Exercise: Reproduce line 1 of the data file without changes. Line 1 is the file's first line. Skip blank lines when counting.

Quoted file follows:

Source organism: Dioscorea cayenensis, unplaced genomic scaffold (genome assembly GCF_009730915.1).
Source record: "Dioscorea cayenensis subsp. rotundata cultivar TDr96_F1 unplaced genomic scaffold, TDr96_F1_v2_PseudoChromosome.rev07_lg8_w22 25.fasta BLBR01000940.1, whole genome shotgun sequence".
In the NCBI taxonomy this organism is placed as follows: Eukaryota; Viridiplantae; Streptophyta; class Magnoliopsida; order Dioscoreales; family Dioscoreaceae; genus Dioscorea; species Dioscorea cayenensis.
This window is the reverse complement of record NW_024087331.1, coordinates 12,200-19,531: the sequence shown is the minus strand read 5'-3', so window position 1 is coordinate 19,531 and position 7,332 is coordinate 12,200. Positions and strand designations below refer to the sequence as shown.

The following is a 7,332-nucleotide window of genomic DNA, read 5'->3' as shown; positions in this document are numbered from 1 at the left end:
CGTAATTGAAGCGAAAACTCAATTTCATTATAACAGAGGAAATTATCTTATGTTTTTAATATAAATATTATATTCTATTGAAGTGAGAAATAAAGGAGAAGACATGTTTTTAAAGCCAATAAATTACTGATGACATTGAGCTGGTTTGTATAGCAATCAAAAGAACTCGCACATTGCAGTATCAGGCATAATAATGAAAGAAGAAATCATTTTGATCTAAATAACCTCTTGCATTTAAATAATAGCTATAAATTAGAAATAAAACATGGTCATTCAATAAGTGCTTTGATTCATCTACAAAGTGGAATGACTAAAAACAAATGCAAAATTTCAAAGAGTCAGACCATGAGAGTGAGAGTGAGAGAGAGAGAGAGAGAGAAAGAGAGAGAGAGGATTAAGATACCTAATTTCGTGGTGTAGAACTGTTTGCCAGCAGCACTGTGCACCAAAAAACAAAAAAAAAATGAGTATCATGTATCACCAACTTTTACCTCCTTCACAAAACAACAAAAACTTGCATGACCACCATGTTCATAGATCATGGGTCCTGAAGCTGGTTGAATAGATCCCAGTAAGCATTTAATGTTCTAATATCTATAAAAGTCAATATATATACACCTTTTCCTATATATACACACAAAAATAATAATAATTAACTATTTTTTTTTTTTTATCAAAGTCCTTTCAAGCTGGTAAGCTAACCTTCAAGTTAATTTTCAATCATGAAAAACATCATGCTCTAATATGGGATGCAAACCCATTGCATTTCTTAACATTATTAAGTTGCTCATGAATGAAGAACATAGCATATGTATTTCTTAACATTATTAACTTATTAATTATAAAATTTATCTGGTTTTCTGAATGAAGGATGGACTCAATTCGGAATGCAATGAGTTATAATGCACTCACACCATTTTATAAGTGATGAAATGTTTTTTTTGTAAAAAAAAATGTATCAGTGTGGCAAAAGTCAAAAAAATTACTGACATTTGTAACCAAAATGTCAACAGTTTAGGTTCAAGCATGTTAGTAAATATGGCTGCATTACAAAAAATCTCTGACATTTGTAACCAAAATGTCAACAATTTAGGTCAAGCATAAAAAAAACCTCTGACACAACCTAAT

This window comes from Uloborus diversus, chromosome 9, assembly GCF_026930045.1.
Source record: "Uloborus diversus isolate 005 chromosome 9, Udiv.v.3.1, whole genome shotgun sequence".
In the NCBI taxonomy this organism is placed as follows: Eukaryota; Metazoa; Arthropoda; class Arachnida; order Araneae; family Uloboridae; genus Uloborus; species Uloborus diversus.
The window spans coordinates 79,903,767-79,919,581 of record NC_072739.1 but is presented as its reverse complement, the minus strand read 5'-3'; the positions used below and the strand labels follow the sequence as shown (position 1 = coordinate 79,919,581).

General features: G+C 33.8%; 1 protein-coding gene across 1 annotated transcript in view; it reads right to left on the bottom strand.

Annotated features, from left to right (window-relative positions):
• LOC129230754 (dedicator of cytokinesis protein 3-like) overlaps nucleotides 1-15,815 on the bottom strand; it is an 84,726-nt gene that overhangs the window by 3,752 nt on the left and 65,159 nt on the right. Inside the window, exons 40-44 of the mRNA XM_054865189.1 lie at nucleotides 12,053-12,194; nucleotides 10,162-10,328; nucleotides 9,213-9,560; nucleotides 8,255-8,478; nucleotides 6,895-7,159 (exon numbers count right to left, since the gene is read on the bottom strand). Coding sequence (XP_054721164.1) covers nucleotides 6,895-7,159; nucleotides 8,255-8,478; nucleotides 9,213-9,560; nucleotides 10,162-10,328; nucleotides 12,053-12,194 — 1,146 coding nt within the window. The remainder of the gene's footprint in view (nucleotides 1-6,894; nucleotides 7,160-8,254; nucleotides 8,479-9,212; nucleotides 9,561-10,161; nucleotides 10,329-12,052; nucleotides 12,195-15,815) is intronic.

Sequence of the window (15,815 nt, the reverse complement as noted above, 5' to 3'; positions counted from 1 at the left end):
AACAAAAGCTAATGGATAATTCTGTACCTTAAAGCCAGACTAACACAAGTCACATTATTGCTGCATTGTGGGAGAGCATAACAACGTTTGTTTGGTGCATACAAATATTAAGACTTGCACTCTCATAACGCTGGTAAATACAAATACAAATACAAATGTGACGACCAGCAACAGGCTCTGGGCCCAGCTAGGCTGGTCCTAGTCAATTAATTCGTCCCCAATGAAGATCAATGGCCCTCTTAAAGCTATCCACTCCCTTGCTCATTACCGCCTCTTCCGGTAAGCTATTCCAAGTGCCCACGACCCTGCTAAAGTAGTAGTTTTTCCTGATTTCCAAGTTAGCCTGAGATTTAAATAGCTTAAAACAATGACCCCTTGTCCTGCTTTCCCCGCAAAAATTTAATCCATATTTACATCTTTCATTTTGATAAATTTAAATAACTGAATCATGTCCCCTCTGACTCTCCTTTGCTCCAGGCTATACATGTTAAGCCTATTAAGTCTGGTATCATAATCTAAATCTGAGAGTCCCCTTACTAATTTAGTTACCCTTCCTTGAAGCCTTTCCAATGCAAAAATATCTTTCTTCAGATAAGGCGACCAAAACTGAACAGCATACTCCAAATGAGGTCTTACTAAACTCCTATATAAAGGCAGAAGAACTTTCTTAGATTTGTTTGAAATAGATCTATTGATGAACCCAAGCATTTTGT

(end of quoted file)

Source organism: Dioscorea cayenensis, unplaced genomic scaffold (genome assembly GCF_009730915.1).